The Case of the Deadly Desperados is the first in a new series of mystery books from The Roman Mysteries author Caroline Lawrence. It follows P. K. (Pinky) Pinkerton, a twelve year old private eye in the year 1862. This series seems to be ‘The Western Mysteries’ if you’re in the USA, or ‘The P.K. Pinkerton Mysteries’ if you’re in the UK, because apparently our children don’t really know what a western is anymore. Hopefully this series might change that, if the strength of the first book is anything to go by. It’s an exciting, action-packed adventure in which Pinky never seems to be out of danger. All the traditional elements of a western are there, as well as plenty of interesting facts about the real Wild West.
Everything that made The Roman Mysteries series fantastic can be found in this book too – great characters, an exciting non-stop plot, a brilliant sense of setting, fun opportunities to learn more about a fascinating time in history, and an intriguing mystery. The mystery itself, this being the first book in the series, centres around Pinky himself (herself?) and what the desperados want from him/her. The chapters are short and well paced, with a cliffhanger at the end of each one that makes the book impossible to put down.
Pinky is a great (and slightly unusual) main character. First, we don’t really know if he/she is a boy or girl. There are several points in the book in which one or the other is suggested, Pinky seems to be able to pass quite easily as either, and Pinky even uses this gender confusion to his (her?) advantage in order to confuse the bad guy at the end. Pinky claims that he is a boy, and this is the established gender that readers are working with for now, but the matter still seems a bit uncertain to me. Pinky is also half Native American on his mother’s side, and probably autistic, though the latter is never – this being the 19th century – completely confirmed. Pinky faces quite a bit of suspicion for both his ethnicity and his seeming lack of emotions. This is on top of the fact that Pinky is now an orphan (twice over) with no friends in the world and a group of dangerous desperados on his trail. Poor Pinky is chased constantly, double-crossed, and confused. He can never be completely sure who to trust, and the reader is kept in suspense for most of the story.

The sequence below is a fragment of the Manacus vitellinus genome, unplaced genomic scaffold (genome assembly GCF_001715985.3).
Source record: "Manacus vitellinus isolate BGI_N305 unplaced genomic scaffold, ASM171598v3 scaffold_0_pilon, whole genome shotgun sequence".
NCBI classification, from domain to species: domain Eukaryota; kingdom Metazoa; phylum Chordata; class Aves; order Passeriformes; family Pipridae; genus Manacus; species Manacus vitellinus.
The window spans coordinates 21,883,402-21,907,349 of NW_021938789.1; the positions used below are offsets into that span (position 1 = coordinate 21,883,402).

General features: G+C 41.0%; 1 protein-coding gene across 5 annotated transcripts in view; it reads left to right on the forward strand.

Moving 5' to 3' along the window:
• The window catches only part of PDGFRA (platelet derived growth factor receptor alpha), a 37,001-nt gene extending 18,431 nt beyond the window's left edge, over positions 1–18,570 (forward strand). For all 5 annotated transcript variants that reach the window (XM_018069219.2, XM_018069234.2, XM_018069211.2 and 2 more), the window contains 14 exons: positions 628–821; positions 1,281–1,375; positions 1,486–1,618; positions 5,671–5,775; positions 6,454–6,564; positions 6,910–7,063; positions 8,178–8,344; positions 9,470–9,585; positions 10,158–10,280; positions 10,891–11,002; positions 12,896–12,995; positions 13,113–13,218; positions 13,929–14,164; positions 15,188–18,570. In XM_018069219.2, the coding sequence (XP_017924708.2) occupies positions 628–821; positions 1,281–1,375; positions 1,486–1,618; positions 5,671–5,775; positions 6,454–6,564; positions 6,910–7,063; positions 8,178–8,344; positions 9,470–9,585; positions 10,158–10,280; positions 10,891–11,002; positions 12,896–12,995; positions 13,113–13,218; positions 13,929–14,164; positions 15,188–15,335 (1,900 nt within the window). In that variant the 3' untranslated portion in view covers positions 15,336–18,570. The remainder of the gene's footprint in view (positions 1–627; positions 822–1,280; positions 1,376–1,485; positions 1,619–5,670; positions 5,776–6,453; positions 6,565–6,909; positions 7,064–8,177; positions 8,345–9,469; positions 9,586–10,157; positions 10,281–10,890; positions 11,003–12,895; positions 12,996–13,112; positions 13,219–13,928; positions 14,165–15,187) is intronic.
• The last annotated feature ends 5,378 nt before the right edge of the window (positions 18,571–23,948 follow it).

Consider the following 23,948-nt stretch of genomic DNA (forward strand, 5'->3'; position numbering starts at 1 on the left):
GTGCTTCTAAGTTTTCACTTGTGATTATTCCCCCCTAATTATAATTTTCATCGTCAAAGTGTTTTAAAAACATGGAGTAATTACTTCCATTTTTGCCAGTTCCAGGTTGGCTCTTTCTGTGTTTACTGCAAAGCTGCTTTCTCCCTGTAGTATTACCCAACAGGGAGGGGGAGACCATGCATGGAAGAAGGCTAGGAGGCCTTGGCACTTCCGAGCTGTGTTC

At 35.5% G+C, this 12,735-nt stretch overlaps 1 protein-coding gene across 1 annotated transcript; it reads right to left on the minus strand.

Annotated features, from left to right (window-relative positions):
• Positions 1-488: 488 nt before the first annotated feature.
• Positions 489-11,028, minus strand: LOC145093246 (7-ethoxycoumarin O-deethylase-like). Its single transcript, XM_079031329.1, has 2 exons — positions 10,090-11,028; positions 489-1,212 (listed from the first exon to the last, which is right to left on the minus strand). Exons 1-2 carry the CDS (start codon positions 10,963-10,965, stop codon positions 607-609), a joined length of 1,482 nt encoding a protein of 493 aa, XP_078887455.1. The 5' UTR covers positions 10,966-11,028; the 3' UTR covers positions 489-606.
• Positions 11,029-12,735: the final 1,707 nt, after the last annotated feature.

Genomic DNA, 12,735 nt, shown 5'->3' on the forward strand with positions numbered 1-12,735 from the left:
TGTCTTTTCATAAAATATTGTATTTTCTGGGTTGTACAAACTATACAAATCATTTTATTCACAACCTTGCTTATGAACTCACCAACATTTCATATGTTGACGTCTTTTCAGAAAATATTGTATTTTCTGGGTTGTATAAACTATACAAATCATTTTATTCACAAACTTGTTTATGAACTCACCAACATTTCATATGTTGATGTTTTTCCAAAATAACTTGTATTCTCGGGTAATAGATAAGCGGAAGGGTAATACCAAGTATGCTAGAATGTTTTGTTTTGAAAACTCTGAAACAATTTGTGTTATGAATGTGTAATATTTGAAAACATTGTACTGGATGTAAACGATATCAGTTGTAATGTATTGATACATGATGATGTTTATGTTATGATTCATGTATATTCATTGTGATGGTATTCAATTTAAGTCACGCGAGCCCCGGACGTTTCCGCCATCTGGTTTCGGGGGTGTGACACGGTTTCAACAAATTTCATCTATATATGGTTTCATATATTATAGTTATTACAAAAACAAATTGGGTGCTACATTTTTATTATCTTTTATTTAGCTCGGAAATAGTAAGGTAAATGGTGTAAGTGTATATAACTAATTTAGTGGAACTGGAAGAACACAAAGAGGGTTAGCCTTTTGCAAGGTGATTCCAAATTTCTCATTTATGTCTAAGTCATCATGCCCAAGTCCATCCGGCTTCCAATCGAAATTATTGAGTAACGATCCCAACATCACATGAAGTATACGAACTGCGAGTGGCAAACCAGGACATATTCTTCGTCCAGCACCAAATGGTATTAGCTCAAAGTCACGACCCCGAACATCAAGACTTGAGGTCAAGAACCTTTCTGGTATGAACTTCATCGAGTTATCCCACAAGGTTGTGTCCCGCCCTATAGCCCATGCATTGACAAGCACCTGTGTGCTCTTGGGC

Pinky has a lot of trouble reading people’s faces in order to tell what they are feeling or if they are lying to him. He also shows very little emotion himself, even in upsetting or frightening situations. This works extremely well in the story, as Pinky’s matter-of-fact way of looking at things and his logical thinking are perfectly suited to the work of a detective. His natural ability to keep a cool head and not panic in dangerous situations is also very helpful in the many scrapes he finds himself in. On the other hand, not being able to read others very well is a big hindrance, and it seems to constantly get Pinky into trouble. Pinky is logical, brave and resourceful, but with a handicap that makes certain things very tough for him; this makes him an interesting character to read about, as well as one who is very easy to sympathise with. The story is told from his point of view, in first person perspective, creating an instantly different feel from The Roman Mysteries series. Pinky’s voice is well written and convincing, and the book is a very fun read.
This is a brilliant start to the new series, and I am looking forward to reading more!